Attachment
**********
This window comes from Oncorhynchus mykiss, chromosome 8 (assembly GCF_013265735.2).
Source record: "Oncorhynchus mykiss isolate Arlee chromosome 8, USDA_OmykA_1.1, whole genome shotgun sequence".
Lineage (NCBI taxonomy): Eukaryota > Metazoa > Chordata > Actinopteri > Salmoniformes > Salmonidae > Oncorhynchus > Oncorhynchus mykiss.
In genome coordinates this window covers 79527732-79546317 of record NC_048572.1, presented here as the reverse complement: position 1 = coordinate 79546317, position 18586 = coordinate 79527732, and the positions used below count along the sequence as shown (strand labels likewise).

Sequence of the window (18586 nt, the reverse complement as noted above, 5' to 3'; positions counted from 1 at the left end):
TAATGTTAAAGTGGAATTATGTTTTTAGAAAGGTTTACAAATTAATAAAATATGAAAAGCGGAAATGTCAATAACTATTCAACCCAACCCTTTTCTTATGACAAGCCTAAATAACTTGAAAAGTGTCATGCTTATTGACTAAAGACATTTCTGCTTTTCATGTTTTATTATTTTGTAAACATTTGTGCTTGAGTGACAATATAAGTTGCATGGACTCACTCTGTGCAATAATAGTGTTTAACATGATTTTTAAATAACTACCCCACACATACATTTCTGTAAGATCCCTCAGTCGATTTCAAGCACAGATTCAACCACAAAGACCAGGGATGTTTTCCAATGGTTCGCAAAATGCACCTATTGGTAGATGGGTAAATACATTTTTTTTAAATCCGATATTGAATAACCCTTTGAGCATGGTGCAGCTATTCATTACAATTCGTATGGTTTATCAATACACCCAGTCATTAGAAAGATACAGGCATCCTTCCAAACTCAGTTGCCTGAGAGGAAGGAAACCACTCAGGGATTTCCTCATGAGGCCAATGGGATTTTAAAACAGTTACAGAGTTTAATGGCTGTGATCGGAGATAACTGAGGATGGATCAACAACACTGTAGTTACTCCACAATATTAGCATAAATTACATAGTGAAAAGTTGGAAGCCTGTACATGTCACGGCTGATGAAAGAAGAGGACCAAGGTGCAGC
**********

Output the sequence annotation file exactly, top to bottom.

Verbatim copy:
This window comes from Oncorhynchus mykiss, chromosome 8 (assembly GCF_013265735.2).
Source record: "Oncorhynchus mykiss isolate Arlee chromosome 8, USDA_OmykA_1.1, whole genome shotgun sequence".
Lineage (NCBI taxonomy): Eukaryota > Metazoa > Chordata > Actinopteri > Salmoniformes > Salmonidae > Oncorhynchus > Oncorhynchus mykiss.
In genome coordinates this window covers 79527732-79546317 of record NC_048572.1, presented here as the reverse complement: position 1 = coordinate 79546317, position 18586 = coordinate 79527732, and the positions used below count along the sequence as shown (strand labels likewise).

Sequence of the window (18586 nt, the reverse complement as noted above, 5' to 3'; positions counted from 1 at the left end):
TAATGTTAAAGTGGAATTATGTTTTTAGAAAGGTTTACAAATTAATAAAATATGAAAAGCGGAAATGTCAATAACTATTCAACCCAACCCTTTTCTTATGACAAGCCTAAATAACTTGAAAAGTGTCATGCTTATTGACTAAAGACATTTCTGCTTTTCATGTTTTATTATTTTGTAAACATTTGTGCTTGAGTGACAATATAAGTTGCATGGACTCACTCTGTGCAATAATAGTGTTTAACATGATTTTTAAATAACTACCCCACACATACATTTCTGTAAGATCCCTCAGTCGATTTCAAGCACAGATTCAACCACAAAGACCAGGGATGTTTTCCAATGGTTCGCAAAATGCACCTATTGGTAGATGGGTAAATACATTTTTTTTAAATCCGATATTGAATAACCCTTTGAGCATGGTGCAGCTATTCATTACAATTCGTATGGTTTATCAATACACCCAGTCATTAGAAAGATACAGGCATCCTTCCAAACTCAGTTGCCTGAGAGGAAGGAAACCACTCAGGGATTTCCTCATGAGGCCAATGGGATTTTAAAACAGTTACAGAGTTTAATGGCTGTGATCGGAGATAACTGAGGATGGATCAACAACACTGTAGTTACTCCACAATATTAGCATAAATTACATAGTGAAAAGTTGGAAGCCTGTACATGTCACGGCTGATGAAAGAAGAGGACCAAGGTGCAGC